Absolutely not, but also yes/maybe. No as in: the engine shouldn't parse COLLADA files. But yes/maybe as in: that doesn't mean the engine can't load COLLADA files at runtime.
IMHO, data processing should be moved out of the engine runtime and into the toolchain. This greatly simplifies the engine runtime, which keeps it flexible/maintainable.
If you want to support some extra file format, it's of no concern to the engine runtime; you just add that file loader into the data processing part of the code-base, which is completely decoupled from the engine runtime.
I think it more depends on whether there is a direct practical consequence of supporting or not supporting a given file format.
so, the question isn't so much about whether or not a person can or should be able to load COLLADA, but more what might be the tradeoffs made based on whether or not they decide to support COLLADA, or if they do, whether it is a good idea to load it at runtime, ...
for example, requiring an external library dependency, or being too much of a hassle to implement, would make a case for not supporting it;
whereas, it performing too badly to be worthwhile loading it, more makes a case for not using it (but whether or not the engine can load it, is not nearly so relevant: if it isn't used, it may not cost much either).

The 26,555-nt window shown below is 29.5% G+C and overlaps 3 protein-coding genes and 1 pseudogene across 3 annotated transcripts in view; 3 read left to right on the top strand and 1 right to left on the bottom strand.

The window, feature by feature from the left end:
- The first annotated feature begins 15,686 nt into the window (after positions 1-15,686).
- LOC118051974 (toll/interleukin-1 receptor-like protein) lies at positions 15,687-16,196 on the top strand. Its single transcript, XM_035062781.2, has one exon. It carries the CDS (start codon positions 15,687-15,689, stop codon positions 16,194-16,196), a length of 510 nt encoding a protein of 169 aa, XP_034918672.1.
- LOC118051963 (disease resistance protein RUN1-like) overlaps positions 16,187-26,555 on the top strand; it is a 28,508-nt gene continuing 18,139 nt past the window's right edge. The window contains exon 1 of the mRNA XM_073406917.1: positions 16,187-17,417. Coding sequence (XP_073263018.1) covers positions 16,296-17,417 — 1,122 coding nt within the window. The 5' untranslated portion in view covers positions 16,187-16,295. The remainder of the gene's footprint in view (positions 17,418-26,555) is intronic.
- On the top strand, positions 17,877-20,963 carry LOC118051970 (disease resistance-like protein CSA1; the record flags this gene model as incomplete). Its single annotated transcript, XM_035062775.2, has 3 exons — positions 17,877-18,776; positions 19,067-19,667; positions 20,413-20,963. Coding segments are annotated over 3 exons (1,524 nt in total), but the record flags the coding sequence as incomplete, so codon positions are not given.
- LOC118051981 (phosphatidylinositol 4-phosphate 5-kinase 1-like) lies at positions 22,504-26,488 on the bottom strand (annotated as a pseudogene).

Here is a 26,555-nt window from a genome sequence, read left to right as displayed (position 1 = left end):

I guess it also depends some on how a person sees the role of their engine as well.
in the latter case, how hard it is for end-users to run and administer servers, put up contents, ... may be a bit more of a concern.
but, for other kinds of uses, this may not make sense.
for example, you probably wouldn't want to do a big single-player RPG this way, ...
likewise, for something like an MMO, it may make sense for much more of the processing to be on the client end, mostly as running all the logic on the servers could require a lot more costs due to needing a larger number of beefier servers (granted, the server "could" probably just hand the clients a big glob of bytecode or similar for it to play with, and maybe add in some "tamper protection" features, or mechanisms to hinder client-side modding, ...).